Ghost Flower


This past fall, we were lucky enough to be the first to smell the scent of a flower that has been extinct for over 100 years. Well, we plus the other few hundred people sitting in the theatre. It was a collective whiff organized by the Pop-Up Magazine.

The Pop-Up Magazine is billed as a live magazine that features numerous multimedia stories told by musicians, writers, podcast hosts, and various creatives all accompanied by animations and a live score. And if they ever have an event near you, go. It's unexpected, captivating, and extremely fun. Inside the packed Curran Theatre in SF, we sat through stories of a young woman's struggle to speak again after mysteriously losing her voice, a controversial Saudi Arabian terrorist rehabilitation center, the formula for a perfect cookie (which we got to taste!), and the Mountain Hibiscus that was once found on the slopes of Haleakala in Maui.


Rowan Jacobsen speaking at the Curran Theatre in SF. photo credit: Jon Snyder & Erin Brethauer


In addition to a sample of the perfect cookie, a piece of paper sealed in a small cellophane envelope was stapled to the evenings program. That paper contained the scent of an extinct flower. Maui's Mountain Hibiscus. A scent that is said to not have been smelled for over 100 years. Rowan Jacobsen, a food and nature writer, led us through the story of this extinct hibiscus and its rebirth as a scent. There was no way I could wait for him to finish the story before smelling this piece of paper. Ripping open that small envelope revealed a spicy and citrusy fragrance, with hints of juniper berry, and cloaked in an overall sweetness. It was amazing, complex, and somewhat familiar but at the same time, distant.

The scented card (front & back)

The scented card (front & back)

Ghost Flower sample002.jpg

Afterwards I was curious about this extinct hibiscus plant. Doing a little research led me to the 1911 publication of New and Noteworthy Hawaiian Plants by the Territory of Hawai'i’s Board of Agriculture and Forestry. It is the only mention of a hibiscus native to the slopes of Haleakala that I could find (image below left). Even in 1911, the report states that “only one tree was observed on the southern slope of Haleakala on the lava fields of Auahi at an elevation of 2600 feet.” With this bit of amateur sleuthing, the Latin name comes up as hibiscadelphus wilderianus, with an image plate of a clipping. Going to the Bishop Museum’s archives gave us a few more, albeit dried, visuals of the plant all from the same time period (image below right).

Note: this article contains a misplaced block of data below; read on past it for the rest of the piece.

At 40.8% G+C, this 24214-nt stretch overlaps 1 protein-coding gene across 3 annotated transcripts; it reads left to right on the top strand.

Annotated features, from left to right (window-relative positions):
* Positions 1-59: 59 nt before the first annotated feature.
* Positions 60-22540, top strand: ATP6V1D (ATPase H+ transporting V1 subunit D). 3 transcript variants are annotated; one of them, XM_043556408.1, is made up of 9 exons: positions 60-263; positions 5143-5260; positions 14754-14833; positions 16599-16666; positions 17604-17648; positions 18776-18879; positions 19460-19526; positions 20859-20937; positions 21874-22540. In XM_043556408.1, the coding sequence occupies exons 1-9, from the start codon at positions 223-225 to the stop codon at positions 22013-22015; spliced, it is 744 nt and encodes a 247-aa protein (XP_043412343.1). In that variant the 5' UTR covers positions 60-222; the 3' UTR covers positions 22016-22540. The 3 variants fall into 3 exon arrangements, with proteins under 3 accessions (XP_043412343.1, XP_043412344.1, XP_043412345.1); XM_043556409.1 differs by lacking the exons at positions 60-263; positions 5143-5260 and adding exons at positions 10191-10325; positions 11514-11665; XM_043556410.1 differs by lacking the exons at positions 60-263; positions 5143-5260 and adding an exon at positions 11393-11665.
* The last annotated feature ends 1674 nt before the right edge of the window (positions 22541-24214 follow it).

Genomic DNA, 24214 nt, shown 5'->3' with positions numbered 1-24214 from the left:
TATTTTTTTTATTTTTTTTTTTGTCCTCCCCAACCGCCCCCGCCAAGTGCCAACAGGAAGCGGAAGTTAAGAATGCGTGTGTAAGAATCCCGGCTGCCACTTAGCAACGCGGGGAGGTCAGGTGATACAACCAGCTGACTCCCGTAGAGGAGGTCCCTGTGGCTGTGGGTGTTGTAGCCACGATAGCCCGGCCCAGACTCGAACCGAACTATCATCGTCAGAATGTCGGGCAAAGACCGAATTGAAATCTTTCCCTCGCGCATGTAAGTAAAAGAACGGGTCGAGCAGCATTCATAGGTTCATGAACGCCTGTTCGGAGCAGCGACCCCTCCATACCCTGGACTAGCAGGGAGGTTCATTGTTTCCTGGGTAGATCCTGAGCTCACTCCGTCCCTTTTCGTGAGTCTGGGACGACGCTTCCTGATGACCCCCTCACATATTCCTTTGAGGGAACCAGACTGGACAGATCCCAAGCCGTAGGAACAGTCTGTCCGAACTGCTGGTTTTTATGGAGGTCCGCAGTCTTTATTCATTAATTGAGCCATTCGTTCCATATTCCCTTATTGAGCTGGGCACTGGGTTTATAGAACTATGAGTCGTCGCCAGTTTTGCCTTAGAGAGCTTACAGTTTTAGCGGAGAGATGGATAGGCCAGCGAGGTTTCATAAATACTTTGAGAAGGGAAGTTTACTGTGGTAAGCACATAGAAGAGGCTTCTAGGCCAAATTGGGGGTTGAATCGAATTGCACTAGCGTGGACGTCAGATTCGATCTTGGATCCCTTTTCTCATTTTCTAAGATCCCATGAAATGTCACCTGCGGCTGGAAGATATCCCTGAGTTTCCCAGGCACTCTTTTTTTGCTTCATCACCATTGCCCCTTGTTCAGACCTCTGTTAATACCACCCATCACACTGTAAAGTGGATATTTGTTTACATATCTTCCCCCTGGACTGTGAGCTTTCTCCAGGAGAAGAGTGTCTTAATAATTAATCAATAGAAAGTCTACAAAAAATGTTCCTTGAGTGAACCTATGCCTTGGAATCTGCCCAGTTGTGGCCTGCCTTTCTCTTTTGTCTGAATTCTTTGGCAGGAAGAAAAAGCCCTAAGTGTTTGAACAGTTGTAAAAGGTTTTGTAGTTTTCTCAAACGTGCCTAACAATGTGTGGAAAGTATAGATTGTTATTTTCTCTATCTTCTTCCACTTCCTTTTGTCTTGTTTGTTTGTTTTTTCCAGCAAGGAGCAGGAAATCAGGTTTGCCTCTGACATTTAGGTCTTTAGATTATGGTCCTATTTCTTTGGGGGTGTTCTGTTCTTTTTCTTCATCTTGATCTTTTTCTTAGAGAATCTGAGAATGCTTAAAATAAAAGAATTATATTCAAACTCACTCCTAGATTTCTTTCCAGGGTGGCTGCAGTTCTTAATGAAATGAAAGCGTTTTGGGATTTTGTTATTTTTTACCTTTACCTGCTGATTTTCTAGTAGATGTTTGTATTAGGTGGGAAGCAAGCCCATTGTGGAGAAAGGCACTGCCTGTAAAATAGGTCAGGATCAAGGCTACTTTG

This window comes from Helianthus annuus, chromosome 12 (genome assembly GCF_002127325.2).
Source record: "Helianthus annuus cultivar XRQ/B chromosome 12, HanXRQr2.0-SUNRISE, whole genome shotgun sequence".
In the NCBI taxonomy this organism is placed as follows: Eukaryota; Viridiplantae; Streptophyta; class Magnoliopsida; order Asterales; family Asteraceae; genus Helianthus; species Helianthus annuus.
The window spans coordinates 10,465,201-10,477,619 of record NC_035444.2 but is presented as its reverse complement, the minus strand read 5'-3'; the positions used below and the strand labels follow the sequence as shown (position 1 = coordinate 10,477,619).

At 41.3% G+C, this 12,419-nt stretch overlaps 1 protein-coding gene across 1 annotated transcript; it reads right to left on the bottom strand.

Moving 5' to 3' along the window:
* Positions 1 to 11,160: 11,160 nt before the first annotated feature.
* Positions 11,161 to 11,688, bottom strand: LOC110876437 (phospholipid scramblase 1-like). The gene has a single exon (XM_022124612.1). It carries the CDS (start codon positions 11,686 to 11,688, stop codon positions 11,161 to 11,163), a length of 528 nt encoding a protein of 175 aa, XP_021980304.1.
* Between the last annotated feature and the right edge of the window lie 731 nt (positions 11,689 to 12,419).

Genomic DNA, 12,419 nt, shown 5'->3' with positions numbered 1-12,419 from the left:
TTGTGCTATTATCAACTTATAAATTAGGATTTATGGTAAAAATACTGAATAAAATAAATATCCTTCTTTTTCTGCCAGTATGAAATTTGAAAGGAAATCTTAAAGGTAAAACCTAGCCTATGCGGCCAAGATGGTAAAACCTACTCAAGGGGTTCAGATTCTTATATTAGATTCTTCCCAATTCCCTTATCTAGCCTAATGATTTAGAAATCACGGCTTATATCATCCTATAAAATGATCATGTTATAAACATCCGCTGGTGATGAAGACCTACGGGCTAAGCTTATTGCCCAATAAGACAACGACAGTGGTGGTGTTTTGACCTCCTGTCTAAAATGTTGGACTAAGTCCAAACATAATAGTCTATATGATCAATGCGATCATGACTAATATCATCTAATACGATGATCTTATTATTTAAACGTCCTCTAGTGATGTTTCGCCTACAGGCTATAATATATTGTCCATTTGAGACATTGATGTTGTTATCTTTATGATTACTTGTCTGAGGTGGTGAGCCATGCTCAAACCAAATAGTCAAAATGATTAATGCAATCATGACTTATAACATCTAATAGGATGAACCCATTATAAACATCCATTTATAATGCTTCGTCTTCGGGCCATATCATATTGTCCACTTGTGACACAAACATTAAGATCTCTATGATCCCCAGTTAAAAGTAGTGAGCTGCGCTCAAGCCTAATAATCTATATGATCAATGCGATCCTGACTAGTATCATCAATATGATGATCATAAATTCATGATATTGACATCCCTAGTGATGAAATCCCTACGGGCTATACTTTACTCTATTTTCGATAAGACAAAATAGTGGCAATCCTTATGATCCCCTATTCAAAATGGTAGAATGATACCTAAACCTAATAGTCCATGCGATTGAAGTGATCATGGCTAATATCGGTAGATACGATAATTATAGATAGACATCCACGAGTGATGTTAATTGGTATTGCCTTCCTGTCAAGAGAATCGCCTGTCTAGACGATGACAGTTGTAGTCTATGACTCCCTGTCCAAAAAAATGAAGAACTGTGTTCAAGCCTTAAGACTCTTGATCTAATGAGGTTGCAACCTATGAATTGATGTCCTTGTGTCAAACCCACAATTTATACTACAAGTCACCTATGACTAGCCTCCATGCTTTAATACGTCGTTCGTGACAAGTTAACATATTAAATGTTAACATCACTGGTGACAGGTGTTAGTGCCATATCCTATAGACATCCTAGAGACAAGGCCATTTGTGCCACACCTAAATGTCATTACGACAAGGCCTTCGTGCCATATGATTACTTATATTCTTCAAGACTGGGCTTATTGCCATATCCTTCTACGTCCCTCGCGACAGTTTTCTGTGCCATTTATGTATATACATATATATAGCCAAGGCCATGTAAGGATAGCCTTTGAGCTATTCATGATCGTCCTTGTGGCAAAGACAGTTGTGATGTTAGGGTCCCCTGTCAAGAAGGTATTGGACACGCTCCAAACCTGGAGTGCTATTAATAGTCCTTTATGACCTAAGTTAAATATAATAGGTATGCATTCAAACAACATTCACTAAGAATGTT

Plate from New and Noteworthy Hawaiian Plants (1911)
Hibiscadelphus Wilderianus  sample from the Bishop Museum (1913)

This whole experience led us down the path to think about the revival of lost scents and tastes through science.

With the genetic material of the Mountain Hibiscus being extracted by the company Ginkgo BioWorks, it is now in the process of being produced as a perfume. Is this our future? DNA from extinct plants and animals used to bring back to life the look, smell, and taste of a past world? With the loss of species estimated by experts to be between 1,000 and 10,000 times higher than the natural extinction rate, and most ecologists of the opinion that we are in the midst of the sixth mass extinction, I think it’s safe to say yes.

It was an unexpected story to hear that night. The Ghost Flower. And hopefully one day we’ll be able to smell the real thing growing on the slopes of Haleakala.

Brother of Hibiscus - Remote valley on the West side of Maui 2012.jpg


Recently another type of hibiscadelphus, aka “Brother of Hibiscus”, was found in a remote valley in western Maui (photo left). The plant that was found is a species previously unknown and new to science. Amazingly, there were close to 100 of these hibiscadelphus trees found growing together. Visually speaking, this is not your typical hibiscus flower. Did the Mountain Hibiscus of Haleakala look similar? It’s hard to tell considering that we have no visuals of the actual flower.


The Way of Poke